Thursday, December 22, 2016

German banks bear a priced risk

Market Watch: Italy’s government has set up a backstop fund to shore up troubled banks, setting the stage for the rescue of troubled Italian lender Banca Monte dei Paschi di Siena SpA.
 At a cabinet meeting in the early hours of Friday, the government of Prime Minister Paolo Gentiloni approved the creation of a €20 billion ($20.9 billion) fund to help troubled banks. Shortly afterward, Monte dei Paschi BMPS, -7.48% said it will apply to tap this fund for fresh equity to shore up its balance sheet.
 The government’s decision comes just hours after the Tuscan bank declared that a last-ditch effort to raise capital from private investors has failed. The bank, Italy’s No. 3 lender, attempted to raise €5 billion to stay afloat and avert a government bailout. The government said that if a bank taps the newly created fund, its outstanding junior bonds will be forcibly converted into shares. European rules on bank rescues require that investors suffer at least some losses. However, under the terms attached to the Italian government’s new fund, the losses suffered by holders of Monte dei Paschi’s junior bonds appear to be fairly limited.
In short, the Italian government is going to borrow money and buy bank shares, taking it over.

Who buys the ten year bonds? The ECB and German pension funds.  But the ECB has a fixed membership with Germany owning about 20%, and making few, if any, loan payments back.  All the others are paying rates in, deeper in debt, especially Italy.  So, German central bank accumulates, or German private mega-bank accumulates.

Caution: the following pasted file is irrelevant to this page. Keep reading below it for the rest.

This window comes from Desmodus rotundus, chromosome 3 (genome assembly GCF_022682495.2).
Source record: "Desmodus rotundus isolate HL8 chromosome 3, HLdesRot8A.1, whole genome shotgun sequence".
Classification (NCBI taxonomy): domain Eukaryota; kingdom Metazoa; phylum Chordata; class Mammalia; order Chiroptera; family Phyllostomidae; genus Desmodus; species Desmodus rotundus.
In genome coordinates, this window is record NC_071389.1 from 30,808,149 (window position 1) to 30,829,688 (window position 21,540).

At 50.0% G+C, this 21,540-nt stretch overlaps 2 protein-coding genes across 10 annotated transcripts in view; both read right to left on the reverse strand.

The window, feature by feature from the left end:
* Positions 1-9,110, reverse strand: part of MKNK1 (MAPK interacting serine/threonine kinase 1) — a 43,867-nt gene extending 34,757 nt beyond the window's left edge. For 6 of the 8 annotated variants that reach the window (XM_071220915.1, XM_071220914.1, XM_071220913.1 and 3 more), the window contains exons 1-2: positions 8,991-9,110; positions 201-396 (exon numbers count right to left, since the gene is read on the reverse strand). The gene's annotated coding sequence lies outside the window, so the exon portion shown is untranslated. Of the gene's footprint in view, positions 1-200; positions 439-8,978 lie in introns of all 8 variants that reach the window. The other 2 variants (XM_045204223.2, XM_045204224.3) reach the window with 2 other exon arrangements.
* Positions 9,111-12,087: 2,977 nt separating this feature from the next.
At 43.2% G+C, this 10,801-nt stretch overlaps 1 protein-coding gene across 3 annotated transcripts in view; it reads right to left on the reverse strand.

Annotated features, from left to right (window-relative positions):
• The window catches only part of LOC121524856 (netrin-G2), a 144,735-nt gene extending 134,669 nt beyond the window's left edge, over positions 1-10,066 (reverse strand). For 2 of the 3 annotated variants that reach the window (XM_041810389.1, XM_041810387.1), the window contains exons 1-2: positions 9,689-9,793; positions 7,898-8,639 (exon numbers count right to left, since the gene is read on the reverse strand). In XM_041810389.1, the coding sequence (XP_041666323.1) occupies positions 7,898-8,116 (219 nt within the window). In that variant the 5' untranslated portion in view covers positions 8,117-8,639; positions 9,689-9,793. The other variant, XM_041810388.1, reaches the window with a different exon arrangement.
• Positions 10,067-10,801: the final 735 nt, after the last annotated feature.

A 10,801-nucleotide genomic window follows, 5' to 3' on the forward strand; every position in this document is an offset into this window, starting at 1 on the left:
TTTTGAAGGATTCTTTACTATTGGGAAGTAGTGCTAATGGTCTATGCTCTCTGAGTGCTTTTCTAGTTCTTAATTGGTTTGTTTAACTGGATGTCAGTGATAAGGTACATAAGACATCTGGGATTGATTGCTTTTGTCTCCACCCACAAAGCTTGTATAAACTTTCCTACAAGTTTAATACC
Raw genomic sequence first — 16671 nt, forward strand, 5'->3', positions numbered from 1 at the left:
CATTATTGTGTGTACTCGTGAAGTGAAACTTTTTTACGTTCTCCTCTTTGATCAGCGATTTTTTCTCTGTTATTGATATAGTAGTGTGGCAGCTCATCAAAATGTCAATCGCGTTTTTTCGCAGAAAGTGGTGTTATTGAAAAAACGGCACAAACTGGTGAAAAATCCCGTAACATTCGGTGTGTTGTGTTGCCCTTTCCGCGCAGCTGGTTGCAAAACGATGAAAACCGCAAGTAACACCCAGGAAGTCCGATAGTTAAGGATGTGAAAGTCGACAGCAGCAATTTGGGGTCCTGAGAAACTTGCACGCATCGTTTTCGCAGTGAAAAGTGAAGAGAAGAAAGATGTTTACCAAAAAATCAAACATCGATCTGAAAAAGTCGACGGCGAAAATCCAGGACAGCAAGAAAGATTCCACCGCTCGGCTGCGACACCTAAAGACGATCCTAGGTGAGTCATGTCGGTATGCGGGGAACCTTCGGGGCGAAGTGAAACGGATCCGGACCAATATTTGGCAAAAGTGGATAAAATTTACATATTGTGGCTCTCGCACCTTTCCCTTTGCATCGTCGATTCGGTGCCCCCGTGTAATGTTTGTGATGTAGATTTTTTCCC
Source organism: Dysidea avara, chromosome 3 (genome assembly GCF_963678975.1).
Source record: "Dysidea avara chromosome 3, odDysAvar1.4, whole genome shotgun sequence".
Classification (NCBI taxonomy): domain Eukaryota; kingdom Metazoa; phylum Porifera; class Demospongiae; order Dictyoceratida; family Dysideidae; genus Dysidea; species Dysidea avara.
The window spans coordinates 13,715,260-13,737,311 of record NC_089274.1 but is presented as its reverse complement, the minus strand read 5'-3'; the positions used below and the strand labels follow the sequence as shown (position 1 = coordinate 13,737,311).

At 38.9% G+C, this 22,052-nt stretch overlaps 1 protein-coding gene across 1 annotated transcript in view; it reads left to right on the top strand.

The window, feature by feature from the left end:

This is all time sequenced payment flow back to German middle class.  Time sequenced means that the Italian government is well functioning for about 5 years, a fairly regular routine.  Probability low.

Been there twice, however, with  Greece.  Hence, the risk is well priced, two samples gains the most information.  The Italian ten year is only 1.85 or so, less than the US rate.  The extra interest payments might jump that a half point. But Italy is in deep roll over doo doo, over a GDPs worth of debt rolls at that new rate, soon. So Italy parliament will see its interest payments go from about 4% of GDP to about 6^ of GDP, and real soon.  And that fouls the election something fierce because everyone's favorite government goodie is under threat. Germany will bear the blame.

What should the German government do?  They are forced to bear a responsibility to manage the Italian budget.  How? They have no secure smart card to gain insider information down there.  If they could trade deeper into the Italian system, they could get their hedges before it reaches the international flow level.

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